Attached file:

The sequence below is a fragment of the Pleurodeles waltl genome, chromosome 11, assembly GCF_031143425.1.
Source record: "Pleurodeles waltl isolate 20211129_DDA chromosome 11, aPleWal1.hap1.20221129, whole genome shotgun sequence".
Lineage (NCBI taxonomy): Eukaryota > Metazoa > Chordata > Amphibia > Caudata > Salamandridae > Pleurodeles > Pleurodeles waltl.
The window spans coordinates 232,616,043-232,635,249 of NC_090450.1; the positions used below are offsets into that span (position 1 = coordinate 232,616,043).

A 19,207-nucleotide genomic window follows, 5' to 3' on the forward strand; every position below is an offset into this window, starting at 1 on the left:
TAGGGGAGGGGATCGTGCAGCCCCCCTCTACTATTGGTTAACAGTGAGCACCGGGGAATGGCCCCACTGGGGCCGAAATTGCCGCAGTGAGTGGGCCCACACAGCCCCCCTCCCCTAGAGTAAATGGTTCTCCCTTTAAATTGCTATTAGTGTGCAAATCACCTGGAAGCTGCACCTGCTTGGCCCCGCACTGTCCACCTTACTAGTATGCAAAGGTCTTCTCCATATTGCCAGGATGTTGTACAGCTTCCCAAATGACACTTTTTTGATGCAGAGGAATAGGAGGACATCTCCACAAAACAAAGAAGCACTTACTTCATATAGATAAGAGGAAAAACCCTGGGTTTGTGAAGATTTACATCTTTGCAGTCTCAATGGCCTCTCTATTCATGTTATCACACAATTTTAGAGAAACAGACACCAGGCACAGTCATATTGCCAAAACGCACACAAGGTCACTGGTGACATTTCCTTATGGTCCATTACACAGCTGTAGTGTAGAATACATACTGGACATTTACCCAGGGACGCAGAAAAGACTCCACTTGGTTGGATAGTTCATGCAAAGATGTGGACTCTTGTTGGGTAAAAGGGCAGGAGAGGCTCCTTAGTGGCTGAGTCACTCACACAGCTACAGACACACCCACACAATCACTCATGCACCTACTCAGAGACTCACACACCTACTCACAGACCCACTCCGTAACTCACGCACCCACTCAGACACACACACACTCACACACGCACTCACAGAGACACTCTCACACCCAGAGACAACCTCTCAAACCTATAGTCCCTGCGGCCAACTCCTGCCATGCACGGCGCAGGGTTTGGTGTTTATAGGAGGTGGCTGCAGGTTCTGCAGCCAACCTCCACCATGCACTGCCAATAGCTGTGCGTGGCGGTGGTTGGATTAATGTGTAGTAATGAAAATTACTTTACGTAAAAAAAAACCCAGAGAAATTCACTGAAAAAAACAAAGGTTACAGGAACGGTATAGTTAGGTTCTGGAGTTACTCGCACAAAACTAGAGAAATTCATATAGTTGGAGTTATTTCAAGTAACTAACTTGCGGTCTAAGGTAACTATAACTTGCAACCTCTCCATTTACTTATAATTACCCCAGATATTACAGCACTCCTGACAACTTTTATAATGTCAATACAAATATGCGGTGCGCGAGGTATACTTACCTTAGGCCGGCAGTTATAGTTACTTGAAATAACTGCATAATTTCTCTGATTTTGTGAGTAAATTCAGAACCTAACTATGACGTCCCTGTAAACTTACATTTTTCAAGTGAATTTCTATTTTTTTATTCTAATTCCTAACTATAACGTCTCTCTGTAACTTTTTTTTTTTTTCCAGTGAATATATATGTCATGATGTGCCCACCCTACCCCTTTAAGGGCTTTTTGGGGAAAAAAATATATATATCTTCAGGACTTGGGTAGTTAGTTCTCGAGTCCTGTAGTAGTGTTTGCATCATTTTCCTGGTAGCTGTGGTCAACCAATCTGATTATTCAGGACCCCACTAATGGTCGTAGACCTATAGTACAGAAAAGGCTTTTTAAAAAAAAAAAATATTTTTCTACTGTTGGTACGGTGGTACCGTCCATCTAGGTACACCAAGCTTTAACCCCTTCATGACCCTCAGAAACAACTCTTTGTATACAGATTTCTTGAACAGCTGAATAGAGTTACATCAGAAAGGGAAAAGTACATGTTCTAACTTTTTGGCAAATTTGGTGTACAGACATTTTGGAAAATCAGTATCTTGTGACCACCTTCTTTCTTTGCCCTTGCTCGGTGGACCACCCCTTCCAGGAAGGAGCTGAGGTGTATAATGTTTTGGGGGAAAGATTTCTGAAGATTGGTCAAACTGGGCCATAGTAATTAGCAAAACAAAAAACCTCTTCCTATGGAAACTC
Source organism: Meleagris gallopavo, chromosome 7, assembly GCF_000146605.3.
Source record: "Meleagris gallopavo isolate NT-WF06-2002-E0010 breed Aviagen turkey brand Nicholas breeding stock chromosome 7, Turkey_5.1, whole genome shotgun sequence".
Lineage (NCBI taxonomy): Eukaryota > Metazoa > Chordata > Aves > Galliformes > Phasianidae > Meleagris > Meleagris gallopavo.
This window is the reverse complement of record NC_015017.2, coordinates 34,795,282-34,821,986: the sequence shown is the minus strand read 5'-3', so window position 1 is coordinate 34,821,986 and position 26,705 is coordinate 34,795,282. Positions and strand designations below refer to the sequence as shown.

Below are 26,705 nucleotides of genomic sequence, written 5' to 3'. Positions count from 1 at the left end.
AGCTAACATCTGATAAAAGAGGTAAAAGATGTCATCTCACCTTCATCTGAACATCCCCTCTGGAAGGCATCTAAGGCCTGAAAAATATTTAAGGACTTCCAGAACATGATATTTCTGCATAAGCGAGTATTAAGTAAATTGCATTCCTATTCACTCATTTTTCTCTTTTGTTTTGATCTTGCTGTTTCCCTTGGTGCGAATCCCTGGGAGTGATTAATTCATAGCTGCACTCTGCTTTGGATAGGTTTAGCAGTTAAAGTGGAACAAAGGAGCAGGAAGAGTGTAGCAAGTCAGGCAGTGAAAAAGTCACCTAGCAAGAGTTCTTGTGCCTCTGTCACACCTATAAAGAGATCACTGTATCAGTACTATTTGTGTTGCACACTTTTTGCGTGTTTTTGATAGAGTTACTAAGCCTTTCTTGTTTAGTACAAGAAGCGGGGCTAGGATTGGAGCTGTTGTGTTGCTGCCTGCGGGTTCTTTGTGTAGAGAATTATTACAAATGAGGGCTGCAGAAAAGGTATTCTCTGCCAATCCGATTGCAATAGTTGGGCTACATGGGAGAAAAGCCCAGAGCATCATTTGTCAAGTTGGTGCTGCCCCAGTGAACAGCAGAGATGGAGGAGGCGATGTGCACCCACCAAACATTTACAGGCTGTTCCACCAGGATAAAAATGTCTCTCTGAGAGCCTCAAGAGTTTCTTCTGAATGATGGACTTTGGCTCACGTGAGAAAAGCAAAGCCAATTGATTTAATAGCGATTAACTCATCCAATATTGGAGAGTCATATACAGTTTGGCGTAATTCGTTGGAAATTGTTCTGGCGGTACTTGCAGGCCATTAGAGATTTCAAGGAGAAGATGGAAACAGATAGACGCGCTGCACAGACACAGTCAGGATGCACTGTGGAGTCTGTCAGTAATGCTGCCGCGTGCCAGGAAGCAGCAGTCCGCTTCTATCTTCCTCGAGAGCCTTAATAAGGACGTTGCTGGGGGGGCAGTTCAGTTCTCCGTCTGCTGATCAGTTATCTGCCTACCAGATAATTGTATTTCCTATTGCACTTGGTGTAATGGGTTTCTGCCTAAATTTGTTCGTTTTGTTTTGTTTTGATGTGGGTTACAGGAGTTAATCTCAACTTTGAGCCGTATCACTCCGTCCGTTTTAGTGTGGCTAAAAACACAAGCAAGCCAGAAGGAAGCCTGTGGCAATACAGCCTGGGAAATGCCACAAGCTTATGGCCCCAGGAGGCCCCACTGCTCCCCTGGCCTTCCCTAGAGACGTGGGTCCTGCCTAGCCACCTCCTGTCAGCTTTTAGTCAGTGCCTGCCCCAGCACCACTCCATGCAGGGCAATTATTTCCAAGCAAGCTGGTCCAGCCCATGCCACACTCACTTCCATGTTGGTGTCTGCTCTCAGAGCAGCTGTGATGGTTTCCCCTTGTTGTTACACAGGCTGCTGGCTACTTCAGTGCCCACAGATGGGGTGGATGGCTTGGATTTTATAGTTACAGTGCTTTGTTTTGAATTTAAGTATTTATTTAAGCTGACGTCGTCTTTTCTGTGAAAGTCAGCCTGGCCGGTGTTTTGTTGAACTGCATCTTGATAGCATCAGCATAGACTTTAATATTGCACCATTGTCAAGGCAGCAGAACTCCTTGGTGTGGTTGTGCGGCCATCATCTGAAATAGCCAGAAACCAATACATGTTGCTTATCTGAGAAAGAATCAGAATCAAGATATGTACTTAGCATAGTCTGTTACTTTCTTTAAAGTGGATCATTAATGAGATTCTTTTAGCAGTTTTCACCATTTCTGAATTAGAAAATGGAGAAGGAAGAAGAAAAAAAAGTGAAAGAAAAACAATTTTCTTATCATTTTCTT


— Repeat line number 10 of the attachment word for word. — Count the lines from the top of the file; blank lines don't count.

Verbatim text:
This window is the reverse complement of record NC_015017.2, coordinates 34,795,282-34,821,986: the sequence shown is the minus strand read 5'-3', so window position 1 is coordinate 34,821,986 and position 26,705 is coordinate 34,795,282. Positions and strand designations below refer to the sequence as shown.